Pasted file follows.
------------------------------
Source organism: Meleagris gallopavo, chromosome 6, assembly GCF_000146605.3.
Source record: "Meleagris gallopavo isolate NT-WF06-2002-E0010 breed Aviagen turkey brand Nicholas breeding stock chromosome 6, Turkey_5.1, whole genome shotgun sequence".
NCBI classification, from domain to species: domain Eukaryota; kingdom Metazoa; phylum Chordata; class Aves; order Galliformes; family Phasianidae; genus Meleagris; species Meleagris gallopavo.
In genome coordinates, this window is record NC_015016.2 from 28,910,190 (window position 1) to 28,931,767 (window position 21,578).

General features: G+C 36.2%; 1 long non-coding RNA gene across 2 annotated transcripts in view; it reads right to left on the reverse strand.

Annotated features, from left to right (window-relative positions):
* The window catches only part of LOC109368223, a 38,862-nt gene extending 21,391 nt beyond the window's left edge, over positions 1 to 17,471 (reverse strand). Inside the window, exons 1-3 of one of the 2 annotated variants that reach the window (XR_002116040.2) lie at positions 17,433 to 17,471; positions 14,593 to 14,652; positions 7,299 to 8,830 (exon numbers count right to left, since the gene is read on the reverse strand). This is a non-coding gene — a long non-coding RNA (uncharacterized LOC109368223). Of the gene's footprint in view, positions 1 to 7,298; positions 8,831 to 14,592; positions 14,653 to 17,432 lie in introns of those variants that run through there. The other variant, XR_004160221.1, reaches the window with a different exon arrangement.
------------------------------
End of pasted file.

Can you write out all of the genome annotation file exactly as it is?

Source organism: Meleagris gallopavo, chromosome 6, assembly GCF_000146605.3.
Source record: "Meleagris gallopavo isolate NT-WF06-2002-E0010 breed Aviagen turkey brand Nicholas breeding stock chromosome 6, Turkey_5.1, whole genome shotgun sequence".
NCBI classification, from domain to species: domain Eukaryota; kingdom Metazoa; phylum Chordata; class Aves; order Galliformes; family Phasianidae; genus Meleagris; species Meleagris gallopavo.
In genome coordinates, this window is record NC_015016.2 from 28,910,190 (window position 1) to 28,931,767 (window position 21,578).

General features: G+C 36.2%; 1 long non-coding RNA gene across 2 annotated transcripts in view; it reads right to left on the reverse strand.

Annotated features, from left to right (window-relative positions):
* The window catches only part of LOC109368223, a 38,862-nt gene extending 21,391 nt beyond the window's left edge, over positions 1 to 17,471 (reverse strand). Inside the window, exons 1-3 of one of the 2 annotated variants that reach the window (XR_002116040.2) lie at positions 17,433 to 17,471; positions 14,593 to 14,652; positions 7,299 to 8,830 (exon numbers count right to left, since the gene is read on the reverse strand). This is a non-coding gene — a long non-coding RNA (uncharacterized LOC109368223). Of the gene's footprint in view, positions 1 to 7,298; positions 8,831 to 14,592; positions 14,653 to 17,432 lie in introns of those variants that run through there. The other variant, XR_004160221.1, reaches the window with a different exon arrangement.